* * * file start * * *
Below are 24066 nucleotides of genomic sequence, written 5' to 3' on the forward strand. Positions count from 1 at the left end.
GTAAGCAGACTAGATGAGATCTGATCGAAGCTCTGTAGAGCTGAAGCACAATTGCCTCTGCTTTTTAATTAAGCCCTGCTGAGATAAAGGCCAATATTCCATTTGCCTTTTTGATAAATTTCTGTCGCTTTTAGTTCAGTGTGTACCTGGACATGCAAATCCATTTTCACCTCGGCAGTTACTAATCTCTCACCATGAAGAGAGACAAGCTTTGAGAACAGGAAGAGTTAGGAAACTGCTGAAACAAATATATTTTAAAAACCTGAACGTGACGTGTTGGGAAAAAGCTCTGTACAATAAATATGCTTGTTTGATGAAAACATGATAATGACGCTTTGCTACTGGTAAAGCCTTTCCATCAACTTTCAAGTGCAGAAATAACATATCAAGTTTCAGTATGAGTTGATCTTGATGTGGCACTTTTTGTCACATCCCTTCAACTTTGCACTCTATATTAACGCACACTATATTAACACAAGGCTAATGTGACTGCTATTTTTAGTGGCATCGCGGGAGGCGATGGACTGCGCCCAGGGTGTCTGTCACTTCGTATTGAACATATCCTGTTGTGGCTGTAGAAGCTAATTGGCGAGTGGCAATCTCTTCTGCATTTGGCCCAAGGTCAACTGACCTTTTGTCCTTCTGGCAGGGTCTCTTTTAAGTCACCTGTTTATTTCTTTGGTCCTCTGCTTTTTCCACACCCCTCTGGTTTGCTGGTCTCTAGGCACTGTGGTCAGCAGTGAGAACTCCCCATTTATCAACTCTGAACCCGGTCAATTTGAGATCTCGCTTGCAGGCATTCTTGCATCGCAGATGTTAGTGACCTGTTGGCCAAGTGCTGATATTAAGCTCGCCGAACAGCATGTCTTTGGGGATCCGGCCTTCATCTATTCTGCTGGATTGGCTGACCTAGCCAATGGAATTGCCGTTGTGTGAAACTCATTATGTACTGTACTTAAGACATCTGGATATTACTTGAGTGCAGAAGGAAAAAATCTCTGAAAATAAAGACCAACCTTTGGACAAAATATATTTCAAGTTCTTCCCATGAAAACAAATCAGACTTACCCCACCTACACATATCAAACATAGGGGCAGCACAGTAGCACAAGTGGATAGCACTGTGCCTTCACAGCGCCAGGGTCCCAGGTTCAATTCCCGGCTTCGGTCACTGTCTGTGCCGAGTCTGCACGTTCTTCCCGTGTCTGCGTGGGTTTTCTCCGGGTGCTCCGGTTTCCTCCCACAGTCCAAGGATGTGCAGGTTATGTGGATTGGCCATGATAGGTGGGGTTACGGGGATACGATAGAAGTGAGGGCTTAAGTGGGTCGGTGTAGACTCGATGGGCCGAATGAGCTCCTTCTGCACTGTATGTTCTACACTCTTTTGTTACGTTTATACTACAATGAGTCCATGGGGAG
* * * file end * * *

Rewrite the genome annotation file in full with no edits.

Below are 24066 nucleotides of genomic sequence, written 5' to 3' on the forward strand. Positions count from 1 at the left end.
GTAAGCAGACTAGATGAGATCTGATCGAAGCTCTGTAGAGCTGAAGCACAATTGCCTCTGCTTTTTAATTAAGCCCTGCTGAGATAAAGGCCAATATTCCATTTGCCTTTTTGATAAATTTCTGTCGCTTTTAGTTCAGTGTGTACCTGGACATGCAAATCCATTTTCACCTCGGCAGTTACTAATCTCTCACCATGAAGAGAGACAAGCTTTGAGAACAGGAAGAGTTAGGAAACTGCTGAAACAAATATATTTTAAAAACCTGAACGTGACGTGTTGGGAAAAAGCTCTGTACAATAAATATGCTTGTTTGATGAAAACATGATAATGACGCTTTGCTACTGGTAAAGCCTTTCCATCAACTTTCAAGTGCAGAAATAACATATCAAGTTTCAGTATGAGTTGATCTTGATGTGGCACTTTTTGTCACATCCCTTCAACTTTGCACTCTATATTAACGCACACTATATTAACACAAGGCTAATGTGACTGCTATTTTTAGTGGCATCGCGGGAGGCGATGGACTGCGCCCAGGGTGTCTGTCACTTCGTATTGAACATATCCTGTTGTGGCTGTAGAAGCTAATTGGCGAGTGGCAATCTCTTCTGCATTTGGCCCAAGGTCAACTGACCTTTTGTCCTTCTGGCAGGGTCTCTTTTAAGTCACCTGTTTATTTCTTTGGTCCTCTGCTTTTTCCACACCCCTCTGGTTTGCTGGTCTCTAGGCACTGTGGTCAGCAGTGAGAACTCCCCATTTATCAACTCTGAACCCGGTCAATTTGAGATCTCGCTTGCAGGCATTCTTGCATCGCAGATGTTAGTGACCTGTTGGCCAAGTGCTGATATTAAGCTCGCCGAACAGCATGTCTTTGGGGATCCGGCCTTCATCTATTCTGCTGGATTGGCTGACCTAGCCAATGGAATTGCCGTTGTGTGAAACTCATTATGTACTGTACTTAAGACATCTGGATATTACTTGAGTGCAGAAGGAAAAAATCTCTGAAAATAAAGACCAACCTTTGGACAAAATATATTTCAAGTTCTTCCCATGAAAACAAATCAGACTTACCCCACCTACACATATCAAACATAGGGGCAGCACAGTAGCACAAGTGGATAGCACTGTGCCTTCACAGCGCCAGGGTCCCAGGTTCAATTCCCGGCTTCGGTCACTGTCTGTGCCGAGTCTGCACGTTCTTCCCGTGTCTGCGTGGGTTTTCTCCGGGTGCTCCGGTTTCCTCCCACAGTCCAAGGATGTGCAGGTTATGTGGATTGGCCATGATAGGTGGGGTTACGGGGATACGATAGAAGTGAGGGCTTAAGTGGGTCGGTGTAGACTCGATGGGCCGAATGAGCTCCTTCTGCACTGTATGTTCTACACTCTTTTGTTACGTTTATACTACAATGAGTCCATGGGGAG